Roku Inc (NASDAQ:ROKU) reported its first quarterly earnings since its September IPO. After posting a much narrower-than-expected loss, higher-than-expected Roku revenue and notching a 48% year-over-year increase in active accounts, ROKU stock was up a whopping 55%.
On the same day as its Q3 earnings hit, it was reported that Roku had quietly acquired a Danish company specializing in multi-room audio. All signs now point to a Roku smart speaker to join its stable of set-top video streamers.
Report: Roku Bought Dynastrom
Yesterday, Variety reported that it appears Roku bought Danish multi-room audio startup Dynastrom for $3.5 million in September. This is based on a regulatory filing made by Roku on Thursday. The filing doesn’t specifically name Dynastrom, but references a company based in Denmark. In addition, multiple key Dynastrom employees — including its CEO and CTO — changed their LinkedIn profiles to indicate they had joined Roku in September.
So that seems pretty conclusive.
Adding fuel to the fire, during the Q3 earnings call, Roku’s CEO told investors: “We are investing significantly into a massive opportunity.”
Dynastrom Technology Points to a Roku Smart Speaker
Dynastrom specializes in multi-room streaming audio for speakers. With the acquisition, Roku gains the technology needed to power multi-room audio. It had been reported earlier, that the Roku is also working on far-field microphones and had created a “center of audio excellence.”
Put it all together and the signs point to a Roku smart speaker.
It would enter an increasingly competitive environment, started by Amazon.com Inc.’s (NASDAQ:AMZN) Amazon Echo, but now including Alphabet Inc’s (NASDAQ:GOOG, NASDAQ:GOOGL) Google Home, Microsoft Corporation’s (NASDAQ:MSFT) Invoke and a growing collection of third party smart speakers. The competition gets even tougher in December, when Apple Inc.’s (NASDAQ:AAPL) HomePod smart speaker launches.
This begs the question: why enter such a crowded market, and one that’s dominated by tech giants that dwarf Roku? The answer may be found in the earnings report, where Roku points out that the company is focused on growing unit sales and active accounts rather than maximizing its hardware revenue.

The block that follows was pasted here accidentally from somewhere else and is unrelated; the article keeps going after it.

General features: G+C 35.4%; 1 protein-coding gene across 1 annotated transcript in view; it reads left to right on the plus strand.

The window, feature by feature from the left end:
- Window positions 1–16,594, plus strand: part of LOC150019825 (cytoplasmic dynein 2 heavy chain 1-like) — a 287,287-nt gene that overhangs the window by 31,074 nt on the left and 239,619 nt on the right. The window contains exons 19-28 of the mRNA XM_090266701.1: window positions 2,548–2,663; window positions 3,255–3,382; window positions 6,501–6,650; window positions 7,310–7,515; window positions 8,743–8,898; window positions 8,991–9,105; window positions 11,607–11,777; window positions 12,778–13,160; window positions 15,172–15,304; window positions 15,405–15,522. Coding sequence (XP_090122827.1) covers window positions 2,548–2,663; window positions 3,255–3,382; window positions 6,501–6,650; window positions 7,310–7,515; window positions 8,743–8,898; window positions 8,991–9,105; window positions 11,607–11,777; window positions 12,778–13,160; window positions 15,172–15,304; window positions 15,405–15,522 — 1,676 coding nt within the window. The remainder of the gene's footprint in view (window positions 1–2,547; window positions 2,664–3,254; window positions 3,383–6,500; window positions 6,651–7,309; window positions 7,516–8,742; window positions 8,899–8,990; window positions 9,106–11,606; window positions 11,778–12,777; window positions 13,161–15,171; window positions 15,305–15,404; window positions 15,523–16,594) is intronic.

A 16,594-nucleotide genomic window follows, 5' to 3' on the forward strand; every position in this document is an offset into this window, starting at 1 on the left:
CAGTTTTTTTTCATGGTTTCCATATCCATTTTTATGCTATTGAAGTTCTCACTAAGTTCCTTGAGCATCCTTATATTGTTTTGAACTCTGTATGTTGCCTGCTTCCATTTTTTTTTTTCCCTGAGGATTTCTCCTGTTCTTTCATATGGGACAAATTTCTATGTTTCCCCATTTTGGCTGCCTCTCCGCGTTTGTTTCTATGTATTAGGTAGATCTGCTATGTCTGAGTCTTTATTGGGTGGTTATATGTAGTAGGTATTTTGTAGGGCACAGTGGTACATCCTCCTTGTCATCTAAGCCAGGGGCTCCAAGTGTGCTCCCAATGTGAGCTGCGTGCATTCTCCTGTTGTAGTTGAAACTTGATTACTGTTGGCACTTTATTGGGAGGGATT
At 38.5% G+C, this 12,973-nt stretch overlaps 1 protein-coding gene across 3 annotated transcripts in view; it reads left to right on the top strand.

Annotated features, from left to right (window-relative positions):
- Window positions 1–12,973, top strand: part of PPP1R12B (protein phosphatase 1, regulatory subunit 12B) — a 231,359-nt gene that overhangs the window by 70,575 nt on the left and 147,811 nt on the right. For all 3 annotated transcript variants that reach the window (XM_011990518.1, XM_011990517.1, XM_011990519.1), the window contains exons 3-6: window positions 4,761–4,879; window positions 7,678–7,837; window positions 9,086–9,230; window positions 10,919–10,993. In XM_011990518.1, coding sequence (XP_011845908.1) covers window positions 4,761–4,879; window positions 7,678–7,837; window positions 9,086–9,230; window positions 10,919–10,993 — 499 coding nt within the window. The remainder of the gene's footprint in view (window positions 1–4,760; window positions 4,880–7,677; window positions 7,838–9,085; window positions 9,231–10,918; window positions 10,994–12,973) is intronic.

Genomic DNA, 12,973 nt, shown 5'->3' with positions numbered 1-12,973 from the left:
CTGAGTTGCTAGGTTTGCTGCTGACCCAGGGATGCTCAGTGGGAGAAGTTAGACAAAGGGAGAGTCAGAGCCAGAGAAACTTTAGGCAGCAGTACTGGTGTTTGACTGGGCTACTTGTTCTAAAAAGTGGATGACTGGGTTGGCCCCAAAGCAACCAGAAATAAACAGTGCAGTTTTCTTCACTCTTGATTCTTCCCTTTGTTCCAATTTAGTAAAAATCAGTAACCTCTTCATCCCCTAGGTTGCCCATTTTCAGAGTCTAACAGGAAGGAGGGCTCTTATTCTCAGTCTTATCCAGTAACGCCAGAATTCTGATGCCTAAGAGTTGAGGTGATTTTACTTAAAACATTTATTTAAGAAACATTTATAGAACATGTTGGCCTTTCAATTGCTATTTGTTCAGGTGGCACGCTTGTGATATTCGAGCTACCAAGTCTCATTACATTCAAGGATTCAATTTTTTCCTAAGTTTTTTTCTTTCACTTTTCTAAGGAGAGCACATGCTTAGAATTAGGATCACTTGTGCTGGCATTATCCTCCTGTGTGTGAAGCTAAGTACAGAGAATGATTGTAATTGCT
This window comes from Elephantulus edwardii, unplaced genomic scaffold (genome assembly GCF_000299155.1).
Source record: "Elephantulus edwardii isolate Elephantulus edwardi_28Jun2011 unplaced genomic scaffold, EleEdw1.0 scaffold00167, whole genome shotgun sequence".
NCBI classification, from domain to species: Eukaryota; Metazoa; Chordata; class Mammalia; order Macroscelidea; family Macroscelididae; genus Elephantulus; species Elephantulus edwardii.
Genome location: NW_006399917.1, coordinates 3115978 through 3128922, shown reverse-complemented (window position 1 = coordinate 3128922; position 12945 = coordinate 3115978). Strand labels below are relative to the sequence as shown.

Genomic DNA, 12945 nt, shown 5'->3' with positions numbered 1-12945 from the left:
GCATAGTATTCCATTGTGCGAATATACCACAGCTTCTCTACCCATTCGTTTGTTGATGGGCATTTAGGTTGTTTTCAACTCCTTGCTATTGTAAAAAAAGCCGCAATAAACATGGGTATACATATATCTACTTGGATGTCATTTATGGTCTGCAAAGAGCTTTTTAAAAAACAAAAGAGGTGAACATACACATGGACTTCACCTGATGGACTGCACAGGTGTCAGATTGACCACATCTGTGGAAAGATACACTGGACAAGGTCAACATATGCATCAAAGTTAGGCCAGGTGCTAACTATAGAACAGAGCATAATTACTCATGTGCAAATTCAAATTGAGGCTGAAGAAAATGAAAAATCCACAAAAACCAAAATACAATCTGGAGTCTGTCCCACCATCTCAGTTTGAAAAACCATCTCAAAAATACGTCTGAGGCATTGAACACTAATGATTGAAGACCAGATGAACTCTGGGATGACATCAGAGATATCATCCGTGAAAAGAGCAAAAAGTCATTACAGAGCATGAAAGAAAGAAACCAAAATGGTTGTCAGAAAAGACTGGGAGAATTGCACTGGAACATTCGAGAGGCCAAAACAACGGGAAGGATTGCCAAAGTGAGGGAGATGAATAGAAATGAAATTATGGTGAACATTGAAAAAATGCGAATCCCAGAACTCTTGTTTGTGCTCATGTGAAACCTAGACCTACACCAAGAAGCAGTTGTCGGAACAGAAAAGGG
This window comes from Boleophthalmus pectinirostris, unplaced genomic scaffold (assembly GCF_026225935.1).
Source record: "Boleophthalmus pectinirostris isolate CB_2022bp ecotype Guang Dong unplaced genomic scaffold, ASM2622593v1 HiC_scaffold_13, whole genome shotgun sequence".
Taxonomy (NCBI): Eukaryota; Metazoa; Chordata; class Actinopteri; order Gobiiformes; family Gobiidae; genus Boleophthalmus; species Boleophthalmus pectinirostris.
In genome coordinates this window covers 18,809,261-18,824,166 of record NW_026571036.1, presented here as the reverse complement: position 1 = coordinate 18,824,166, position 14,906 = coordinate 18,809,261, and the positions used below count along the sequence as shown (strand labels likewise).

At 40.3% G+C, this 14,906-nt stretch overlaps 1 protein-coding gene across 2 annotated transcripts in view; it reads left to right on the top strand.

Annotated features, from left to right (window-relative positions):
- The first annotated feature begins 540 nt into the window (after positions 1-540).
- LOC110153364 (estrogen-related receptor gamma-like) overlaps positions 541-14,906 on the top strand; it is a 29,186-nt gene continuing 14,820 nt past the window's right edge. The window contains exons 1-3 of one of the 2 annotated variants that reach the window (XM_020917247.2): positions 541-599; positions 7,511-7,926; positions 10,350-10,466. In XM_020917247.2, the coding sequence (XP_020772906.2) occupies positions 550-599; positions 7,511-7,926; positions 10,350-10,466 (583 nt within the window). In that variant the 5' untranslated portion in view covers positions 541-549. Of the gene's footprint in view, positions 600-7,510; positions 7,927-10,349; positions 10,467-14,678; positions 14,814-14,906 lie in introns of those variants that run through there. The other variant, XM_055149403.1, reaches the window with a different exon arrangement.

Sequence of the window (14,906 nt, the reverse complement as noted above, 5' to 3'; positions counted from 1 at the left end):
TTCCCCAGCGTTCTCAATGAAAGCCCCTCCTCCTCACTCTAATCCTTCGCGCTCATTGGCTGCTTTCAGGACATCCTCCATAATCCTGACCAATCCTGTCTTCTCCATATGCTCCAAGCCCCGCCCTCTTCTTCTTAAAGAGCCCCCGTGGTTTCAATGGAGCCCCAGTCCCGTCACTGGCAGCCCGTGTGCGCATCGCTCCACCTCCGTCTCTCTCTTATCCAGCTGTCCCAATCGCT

In other words, the strategy is for Roku revenue and ROKU stock value to be based on growing the number of users and monetizing those users, rather than profiting from selling hardware.
The Smart Speaker Market Is Getting Crowded
In 2016, the smart speaker market was worth $400 million. Not small potatoes, but not huge. However, it’s predicted to explode with a CAGR of over 50% between 2017 and 2024. Amazon still commands nearly 70% of smart speaker sales in the U.S., but as it loses its first-to-market advantage, other companies are making headway.
And that’s where Roku has an opportunity.
The company has grabbed a leading share among video streamers in the U.S. in large part because of price. A new Apple TV streamer starts at $179. Even Amazon — famous for selling its hardware at cost or even a loss — charges $39 for a Fire TV stick. But Roku offers video streamers staring at $29.
If the company combines that willingness to forgo profit on hardware sales when it releases its Roku smart speaker, the opportunity is there to ride the wave of mass consumer adoption and sell a ton of Rokus to consumers who don’t want to shell out $349 for an Apple HomePod or even $49 for a Google Home Mini.
Also on tap could be licensing. Roku revenue from licensing its streaming technology to TV manufacturers — who incorporate it as a built-in feature on their sets — is on the rise. Roku could sell its Roku smart speaker technology to other companies to incorporate within their own wireless speakers.
More sales (direct or through licensing the platform) mean more active accounts. And Roku is building on monetizing its user base. Talking to CNBC, the company noted that it now makes $12.68 per user in advertising revenue — up 37% year-over-year. Expanding into the latest consumer tech trend with a Roku smart speaker gives the company room to grow its user base beyond video streamers, boosting that user revenue and helping to keep the ROKU stock momentum going.
As of this writing, Brad Moon did not hold a position in any of the aforementioned securities.